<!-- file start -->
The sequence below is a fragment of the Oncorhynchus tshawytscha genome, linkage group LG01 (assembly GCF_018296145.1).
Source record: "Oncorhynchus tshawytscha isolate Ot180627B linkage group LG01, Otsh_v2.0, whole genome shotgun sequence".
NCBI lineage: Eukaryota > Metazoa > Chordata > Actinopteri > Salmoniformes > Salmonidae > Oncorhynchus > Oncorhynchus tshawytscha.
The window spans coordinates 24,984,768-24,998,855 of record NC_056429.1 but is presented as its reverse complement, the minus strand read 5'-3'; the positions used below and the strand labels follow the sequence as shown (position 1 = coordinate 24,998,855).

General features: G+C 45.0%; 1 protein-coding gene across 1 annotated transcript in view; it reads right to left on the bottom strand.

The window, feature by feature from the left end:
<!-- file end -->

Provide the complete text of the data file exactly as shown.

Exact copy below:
The sequence below is a fragment of the Oncorhynchus tshawytscha genome, linkage group LG01 (assembly GCF_018296145.1).
Source record: "Oncorhynchus tshawytscha isolate Ot180627B linkage group LG01, Otsh_v2.0, whole genome shotgun sequence".
NCBI lineage: Eukaryota > Metazoa > Chordata > Actinopteri > Salmoniformes > Salmonidae > Oncorhynchus > Oncorhynchus tshawytscha.
The window spans coordinates 24,984,768-24,998,855 of record NC_056429.1 but is presented as its reverse complement, the minus strand read 5'-3'; the positions used below and the strand labels follow the sequence as shown (position 1 = coordinate 24,998,855).

General features: G+C 45.0%; 1 protein-coding gene across 1 annotated transcript in view; it reads right to left on the bottom strand.

The window, feature by feature from the left end: